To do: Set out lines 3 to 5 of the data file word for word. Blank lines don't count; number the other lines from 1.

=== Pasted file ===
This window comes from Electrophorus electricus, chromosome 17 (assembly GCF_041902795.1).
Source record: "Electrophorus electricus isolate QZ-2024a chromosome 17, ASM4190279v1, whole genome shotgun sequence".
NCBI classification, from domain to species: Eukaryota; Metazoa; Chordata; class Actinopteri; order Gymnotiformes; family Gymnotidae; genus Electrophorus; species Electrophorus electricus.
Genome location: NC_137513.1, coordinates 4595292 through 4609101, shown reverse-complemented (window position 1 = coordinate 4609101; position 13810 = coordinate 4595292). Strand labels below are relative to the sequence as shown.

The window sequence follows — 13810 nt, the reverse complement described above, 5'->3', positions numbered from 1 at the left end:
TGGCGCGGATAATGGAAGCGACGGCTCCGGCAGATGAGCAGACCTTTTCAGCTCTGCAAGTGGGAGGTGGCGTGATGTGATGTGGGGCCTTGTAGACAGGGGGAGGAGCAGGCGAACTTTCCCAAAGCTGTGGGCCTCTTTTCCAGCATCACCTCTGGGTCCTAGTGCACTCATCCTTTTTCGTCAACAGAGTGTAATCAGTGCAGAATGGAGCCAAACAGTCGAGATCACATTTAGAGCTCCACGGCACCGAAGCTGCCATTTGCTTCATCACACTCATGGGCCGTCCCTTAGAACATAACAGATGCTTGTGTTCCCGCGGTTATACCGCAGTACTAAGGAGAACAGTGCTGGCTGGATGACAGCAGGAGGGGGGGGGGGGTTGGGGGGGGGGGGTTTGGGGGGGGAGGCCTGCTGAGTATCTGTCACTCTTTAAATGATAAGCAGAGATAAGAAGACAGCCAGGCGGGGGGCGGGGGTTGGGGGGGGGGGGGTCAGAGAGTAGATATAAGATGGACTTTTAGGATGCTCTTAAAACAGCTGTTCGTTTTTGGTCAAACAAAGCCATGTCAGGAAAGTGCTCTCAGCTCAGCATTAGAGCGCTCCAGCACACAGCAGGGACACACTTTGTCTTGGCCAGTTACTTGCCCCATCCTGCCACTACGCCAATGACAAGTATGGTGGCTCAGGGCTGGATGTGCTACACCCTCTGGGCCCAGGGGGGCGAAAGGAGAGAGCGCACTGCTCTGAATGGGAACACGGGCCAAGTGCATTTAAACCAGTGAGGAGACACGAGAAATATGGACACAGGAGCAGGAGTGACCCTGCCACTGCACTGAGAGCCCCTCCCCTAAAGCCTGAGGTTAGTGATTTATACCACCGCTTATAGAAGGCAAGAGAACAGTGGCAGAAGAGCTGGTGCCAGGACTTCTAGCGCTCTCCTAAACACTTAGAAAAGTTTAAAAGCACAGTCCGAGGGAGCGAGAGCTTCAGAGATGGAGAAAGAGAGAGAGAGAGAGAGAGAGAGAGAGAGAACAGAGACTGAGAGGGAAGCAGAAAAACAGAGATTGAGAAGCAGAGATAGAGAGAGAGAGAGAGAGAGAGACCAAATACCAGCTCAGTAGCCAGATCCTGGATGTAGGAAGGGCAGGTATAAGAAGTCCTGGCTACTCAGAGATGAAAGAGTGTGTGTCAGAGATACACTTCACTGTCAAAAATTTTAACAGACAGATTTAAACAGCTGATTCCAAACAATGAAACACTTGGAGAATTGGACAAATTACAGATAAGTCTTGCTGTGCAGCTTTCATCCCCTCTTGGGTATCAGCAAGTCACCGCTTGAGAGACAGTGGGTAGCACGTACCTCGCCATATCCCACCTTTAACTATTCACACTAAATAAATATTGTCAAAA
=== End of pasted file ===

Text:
NCBI classification, from domain to species: Eukaryota; Metazoa; Chordata; class Actinopteri; order Gymnotiformes; family Gymnotidae; genus Electrophorus; species Electrophorus electricus.
Genome location: NC_137513.1, coordinates 4595292 through 4609101, shown reverse-complemented (window position 1 = coordinate 4609101; position 13810 = coordinate 4595292). Strand labels below are relative to the sequence as shown.

The window sequence follows — 13810 nt, the reverse complement described above, 5'->3', positions numbered from 1 at the left end: